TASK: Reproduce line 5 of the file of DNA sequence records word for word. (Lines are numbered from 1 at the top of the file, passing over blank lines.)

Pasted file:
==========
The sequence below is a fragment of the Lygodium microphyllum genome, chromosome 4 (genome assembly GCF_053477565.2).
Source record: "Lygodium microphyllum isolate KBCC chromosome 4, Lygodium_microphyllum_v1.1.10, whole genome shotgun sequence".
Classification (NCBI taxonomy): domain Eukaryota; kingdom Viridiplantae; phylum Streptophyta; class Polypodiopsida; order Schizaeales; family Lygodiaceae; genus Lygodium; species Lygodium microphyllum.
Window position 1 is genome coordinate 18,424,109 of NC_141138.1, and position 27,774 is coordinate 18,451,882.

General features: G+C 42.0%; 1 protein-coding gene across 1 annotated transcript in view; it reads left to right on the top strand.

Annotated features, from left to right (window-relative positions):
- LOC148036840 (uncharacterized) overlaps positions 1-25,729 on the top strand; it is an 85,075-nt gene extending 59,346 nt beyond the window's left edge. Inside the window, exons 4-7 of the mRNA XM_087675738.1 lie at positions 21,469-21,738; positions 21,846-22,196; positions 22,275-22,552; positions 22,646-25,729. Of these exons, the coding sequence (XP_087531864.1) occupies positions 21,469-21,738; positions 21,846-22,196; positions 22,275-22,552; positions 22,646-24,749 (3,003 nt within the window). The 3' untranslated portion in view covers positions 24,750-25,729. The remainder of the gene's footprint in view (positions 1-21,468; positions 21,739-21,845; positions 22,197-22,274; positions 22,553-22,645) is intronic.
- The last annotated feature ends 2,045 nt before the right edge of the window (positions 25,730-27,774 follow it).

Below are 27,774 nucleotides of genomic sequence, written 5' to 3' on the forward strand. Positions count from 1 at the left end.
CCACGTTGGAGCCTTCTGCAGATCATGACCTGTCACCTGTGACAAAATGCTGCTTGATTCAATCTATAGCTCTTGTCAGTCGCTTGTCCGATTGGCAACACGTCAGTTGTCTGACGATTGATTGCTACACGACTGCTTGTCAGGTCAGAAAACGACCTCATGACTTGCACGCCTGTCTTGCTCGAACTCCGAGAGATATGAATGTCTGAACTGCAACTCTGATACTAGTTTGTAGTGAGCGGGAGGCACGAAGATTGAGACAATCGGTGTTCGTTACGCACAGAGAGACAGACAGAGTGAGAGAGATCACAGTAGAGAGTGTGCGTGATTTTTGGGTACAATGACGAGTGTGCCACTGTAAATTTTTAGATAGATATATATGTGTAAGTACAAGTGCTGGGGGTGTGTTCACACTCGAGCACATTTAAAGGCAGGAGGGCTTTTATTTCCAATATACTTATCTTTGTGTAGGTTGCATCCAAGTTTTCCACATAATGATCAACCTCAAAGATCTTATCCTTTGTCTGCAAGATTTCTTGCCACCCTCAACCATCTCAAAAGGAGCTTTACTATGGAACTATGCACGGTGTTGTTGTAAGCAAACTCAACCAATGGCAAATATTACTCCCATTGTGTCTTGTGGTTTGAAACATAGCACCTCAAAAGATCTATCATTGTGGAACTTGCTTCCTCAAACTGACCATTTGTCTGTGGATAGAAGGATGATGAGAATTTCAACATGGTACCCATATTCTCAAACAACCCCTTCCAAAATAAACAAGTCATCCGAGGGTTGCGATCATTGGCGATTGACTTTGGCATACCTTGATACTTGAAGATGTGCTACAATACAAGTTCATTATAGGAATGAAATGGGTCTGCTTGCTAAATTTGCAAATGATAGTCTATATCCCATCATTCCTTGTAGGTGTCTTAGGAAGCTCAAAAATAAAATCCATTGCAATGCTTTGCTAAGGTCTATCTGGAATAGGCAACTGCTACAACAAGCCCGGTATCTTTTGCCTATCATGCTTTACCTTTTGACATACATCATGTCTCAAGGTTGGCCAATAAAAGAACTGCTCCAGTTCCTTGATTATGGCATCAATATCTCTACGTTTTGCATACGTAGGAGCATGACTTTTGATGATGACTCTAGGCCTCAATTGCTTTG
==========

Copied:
General features: G+C 42.0%; 1 protein-coding gene across 1 annotated transcript in view; it reads left to right on the top strand.